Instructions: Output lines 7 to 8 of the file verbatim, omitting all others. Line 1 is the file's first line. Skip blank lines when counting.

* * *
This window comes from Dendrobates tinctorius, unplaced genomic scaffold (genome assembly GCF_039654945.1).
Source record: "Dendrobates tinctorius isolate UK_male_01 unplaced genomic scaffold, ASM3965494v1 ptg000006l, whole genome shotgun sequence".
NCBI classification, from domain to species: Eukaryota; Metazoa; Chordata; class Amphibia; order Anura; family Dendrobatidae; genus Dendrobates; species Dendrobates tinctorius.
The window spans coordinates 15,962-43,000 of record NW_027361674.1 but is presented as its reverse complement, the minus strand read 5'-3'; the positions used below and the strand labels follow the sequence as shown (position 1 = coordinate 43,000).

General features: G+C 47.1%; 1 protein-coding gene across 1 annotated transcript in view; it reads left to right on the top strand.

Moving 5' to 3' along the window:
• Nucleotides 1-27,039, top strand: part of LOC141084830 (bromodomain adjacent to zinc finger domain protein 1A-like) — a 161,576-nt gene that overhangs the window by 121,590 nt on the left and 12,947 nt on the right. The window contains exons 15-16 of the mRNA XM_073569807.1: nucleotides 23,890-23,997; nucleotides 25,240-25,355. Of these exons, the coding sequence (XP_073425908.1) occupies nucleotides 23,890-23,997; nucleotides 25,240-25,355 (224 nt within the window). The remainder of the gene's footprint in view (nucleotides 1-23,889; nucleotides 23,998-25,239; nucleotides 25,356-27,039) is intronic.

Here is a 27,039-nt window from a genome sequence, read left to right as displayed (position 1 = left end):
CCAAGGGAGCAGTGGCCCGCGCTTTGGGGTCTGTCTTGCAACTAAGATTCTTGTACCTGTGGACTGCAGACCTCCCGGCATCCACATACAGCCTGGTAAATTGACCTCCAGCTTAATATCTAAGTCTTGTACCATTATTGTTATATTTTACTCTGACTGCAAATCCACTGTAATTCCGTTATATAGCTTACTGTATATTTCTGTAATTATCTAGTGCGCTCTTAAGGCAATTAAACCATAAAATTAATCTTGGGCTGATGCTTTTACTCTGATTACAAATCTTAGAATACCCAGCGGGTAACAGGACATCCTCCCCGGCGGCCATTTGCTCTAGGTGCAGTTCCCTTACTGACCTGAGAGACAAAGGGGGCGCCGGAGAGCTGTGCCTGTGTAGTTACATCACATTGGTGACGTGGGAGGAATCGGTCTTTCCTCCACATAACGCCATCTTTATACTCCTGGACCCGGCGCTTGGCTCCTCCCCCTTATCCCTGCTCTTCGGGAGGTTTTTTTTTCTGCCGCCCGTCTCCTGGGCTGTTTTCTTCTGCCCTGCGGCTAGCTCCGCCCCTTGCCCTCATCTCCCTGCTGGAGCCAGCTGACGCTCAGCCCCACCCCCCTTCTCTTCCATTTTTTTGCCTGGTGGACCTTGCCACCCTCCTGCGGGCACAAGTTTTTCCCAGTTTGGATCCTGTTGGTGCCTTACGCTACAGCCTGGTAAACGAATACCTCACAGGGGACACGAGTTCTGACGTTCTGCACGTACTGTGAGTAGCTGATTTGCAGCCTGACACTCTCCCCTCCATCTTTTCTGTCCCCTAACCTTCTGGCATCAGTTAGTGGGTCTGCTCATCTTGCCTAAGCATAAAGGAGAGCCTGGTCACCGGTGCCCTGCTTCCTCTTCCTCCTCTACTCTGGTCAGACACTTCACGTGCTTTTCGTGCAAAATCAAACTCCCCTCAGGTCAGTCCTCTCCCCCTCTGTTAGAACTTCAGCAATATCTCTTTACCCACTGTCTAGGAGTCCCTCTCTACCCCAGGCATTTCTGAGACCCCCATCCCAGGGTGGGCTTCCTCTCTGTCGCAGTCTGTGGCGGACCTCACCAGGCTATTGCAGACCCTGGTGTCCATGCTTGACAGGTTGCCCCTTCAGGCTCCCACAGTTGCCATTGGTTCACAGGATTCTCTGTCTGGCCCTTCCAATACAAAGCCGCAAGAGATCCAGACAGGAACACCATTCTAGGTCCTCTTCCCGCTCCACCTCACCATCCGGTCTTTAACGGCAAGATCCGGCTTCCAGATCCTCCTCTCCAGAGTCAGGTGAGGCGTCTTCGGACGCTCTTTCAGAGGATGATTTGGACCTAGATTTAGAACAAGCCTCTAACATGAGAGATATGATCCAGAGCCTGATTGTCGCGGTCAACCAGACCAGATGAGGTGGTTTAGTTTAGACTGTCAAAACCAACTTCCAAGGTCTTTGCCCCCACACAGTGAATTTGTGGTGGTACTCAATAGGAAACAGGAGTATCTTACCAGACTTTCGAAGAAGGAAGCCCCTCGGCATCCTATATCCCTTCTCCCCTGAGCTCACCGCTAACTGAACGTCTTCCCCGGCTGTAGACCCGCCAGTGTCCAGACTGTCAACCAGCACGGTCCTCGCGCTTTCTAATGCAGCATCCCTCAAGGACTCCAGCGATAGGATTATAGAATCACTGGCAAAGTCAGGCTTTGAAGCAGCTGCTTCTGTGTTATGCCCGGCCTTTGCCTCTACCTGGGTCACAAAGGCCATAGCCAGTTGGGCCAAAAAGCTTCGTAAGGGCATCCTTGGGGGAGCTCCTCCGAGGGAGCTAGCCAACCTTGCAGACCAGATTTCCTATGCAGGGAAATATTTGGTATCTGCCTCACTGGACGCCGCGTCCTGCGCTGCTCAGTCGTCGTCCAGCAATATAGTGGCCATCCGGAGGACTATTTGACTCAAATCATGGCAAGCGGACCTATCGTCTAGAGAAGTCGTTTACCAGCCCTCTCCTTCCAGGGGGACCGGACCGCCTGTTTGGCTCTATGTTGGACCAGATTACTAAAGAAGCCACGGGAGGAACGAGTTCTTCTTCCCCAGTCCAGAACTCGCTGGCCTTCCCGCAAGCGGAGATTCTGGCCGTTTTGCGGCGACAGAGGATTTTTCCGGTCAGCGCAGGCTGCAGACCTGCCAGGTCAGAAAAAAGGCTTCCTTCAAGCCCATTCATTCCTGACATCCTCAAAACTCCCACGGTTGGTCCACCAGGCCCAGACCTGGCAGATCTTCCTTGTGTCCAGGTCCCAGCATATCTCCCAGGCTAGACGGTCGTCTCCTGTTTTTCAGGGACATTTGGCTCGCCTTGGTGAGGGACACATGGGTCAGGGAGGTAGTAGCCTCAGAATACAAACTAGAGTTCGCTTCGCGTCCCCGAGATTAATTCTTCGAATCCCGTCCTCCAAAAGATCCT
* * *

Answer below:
• Nucleotides 1-27,039, top strand: part of LOC141084830 (bromodomain adjacent to zinc finger domain protein 1A-like) — a 161,576-nt gene that overhangs the window by 121,590 nt on the left and 12,947 nt on the right. The window contains exons 15-16 of the mRNA XM_073569807.1: nucleotides 23,890-23,997; nucleotides 25,240-25,355. Of these exons, the coding sequence (XP_073425908.1) occupies nucleotides 23,890-23,997; nucleotides 25,240-25,355 (224 nt within the window). The remainder of the gene's footprint in view (nucleotides 1-23,889; nucleotides 23,998-25,239; nucleotides 25,356-27,039) is intronic.

Here is a 27,039-nt window from a genome sequence, read left to right as displayed (position 1 = left end):